Legends and lore associated with the estate have abounded. Supposedly Mann Page had expired in the grand front hall of the mansion and the Bishop of Virginia proclaimed that God had struck him down for his excesses. Another rumor was that Mann had died because he was cursed by the spirit of Powhatan for building the mansion on the site of Werewocomoco, the chief’s village.
In 1916 a fire swept through the mansion, gutting it and leaving only a shell which remained as a haunting testament to 18th century craftsmanship and dreams. These ruins are haunted. Tales of hauntings on the Rosewell grounds have covered a broad spectrum, from full-body apparitions to moans. Vintage automobiles have even been sighted.
Thomas Nelson Page and the Myth of the Old South. When Thomas Nelson Page wrote about the antebellum South, he recalled his youth on a slaveholding Virginia Tidewater plantation. The descendant of generals, governors, and plantation owners, he had come to believe that the true South was populated by noble gentlemen, pure ladies, and devoted servants.
Page was only eleven years old when the Civil War ended. Accustomed to aristocratic superiority over blacks and non-elite whites, he found the postbellum struggle of his people jarring. He also believed that Northerners had presented a distorted view of the South’s history and people – meaning the people of his own class.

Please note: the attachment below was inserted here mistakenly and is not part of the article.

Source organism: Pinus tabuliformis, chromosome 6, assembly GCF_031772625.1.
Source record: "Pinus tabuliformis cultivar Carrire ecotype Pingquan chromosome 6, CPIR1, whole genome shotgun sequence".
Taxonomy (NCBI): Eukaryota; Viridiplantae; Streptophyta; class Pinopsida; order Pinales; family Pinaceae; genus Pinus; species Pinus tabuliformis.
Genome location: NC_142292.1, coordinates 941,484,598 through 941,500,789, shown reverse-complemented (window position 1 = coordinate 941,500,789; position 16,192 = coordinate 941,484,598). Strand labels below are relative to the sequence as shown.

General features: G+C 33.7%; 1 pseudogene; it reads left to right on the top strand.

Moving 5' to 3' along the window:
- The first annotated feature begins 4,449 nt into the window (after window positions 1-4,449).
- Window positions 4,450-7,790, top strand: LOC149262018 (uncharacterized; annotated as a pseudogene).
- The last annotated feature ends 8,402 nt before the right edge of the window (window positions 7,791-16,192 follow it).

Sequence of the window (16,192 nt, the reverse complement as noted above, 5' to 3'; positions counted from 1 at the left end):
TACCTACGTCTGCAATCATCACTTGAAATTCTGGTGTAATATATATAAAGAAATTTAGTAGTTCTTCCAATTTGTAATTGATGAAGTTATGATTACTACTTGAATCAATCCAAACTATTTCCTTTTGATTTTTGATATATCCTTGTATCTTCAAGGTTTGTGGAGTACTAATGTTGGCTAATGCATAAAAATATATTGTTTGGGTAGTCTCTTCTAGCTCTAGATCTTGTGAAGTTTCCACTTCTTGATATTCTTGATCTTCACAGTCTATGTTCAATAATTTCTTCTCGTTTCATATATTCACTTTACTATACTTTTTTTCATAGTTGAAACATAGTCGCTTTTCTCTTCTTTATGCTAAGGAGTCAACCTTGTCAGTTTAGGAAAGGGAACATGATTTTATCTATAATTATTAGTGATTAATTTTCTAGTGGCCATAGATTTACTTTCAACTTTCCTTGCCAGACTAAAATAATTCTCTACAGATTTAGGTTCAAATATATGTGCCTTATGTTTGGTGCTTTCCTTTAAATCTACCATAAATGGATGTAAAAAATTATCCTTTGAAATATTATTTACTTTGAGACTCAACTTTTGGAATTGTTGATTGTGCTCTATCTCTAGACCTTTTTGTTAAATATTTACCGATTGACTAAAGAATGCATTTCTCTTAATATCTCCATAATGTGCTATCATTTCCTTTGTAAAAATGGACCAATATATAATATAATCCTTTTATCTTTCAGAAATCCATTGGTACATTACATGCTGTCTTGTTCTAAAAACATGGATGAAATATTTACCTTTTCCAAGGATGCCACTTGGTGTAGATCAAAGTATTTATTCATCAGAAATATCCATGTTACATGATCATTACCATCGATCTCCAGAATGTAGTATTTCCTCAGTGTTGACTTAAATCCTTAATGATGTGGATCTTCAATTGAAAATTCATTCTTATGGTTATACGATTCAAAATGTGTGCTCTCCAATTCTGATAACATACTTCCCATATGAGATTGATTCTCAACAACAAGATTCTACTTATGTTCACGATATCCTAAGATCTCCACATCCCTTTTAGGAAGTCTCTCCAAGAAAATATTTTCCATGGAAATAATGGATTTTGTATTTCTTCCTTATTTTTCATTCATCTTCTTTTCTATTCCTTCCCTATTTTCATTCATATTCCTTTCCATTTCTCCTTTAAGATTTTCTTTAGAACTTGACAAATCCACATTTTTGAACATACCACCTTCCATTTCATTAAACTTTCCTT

He subscribed to the “Lost Cause” image of the Civil War, extolling the virtues of Southern heroes’ brave fight despite inevitable doom at the hands of an industrial machine. As the honorable Confederate soldiers returned home, they faced further challenges from Northern politicians and reformers who made policies based on ignorance of the true relationship between master and slave. He praised the South’s better people for courageously counteracting Reconstruction’s abuses to restore their values. He supported organizations such as the Ku Klux Klan for their attempts to restore the proper social order.
Through an impressive bibliography of short stories, poems, novels, and essays, Page set about to correct this tarnished image. His sentimental idealizations of the Old South’s plantation culture contributed to the development of a “moonlight and magnolias” myth that other writers at the turn of the century would perpetuate.
Frank Page of Cary, North Carolina. His great grandfather Edward Page had come to a wild and hitherto untamed region of North Carolina, seeking more freedom and an escape from the controlled life of the Virginia colony.
Allison Francis Page, born in Wake county in 1824, had the same independent pioneering streak. This led him into the virgin forests of North Carolina in order to harvest naval stores and to operate lumbering outfits. He realized much wealth from his logging operations, rafting the timbers down the Cape Fear river to Fayetteville, his headquarters, and to Wilmington, an important port of the Carolinas.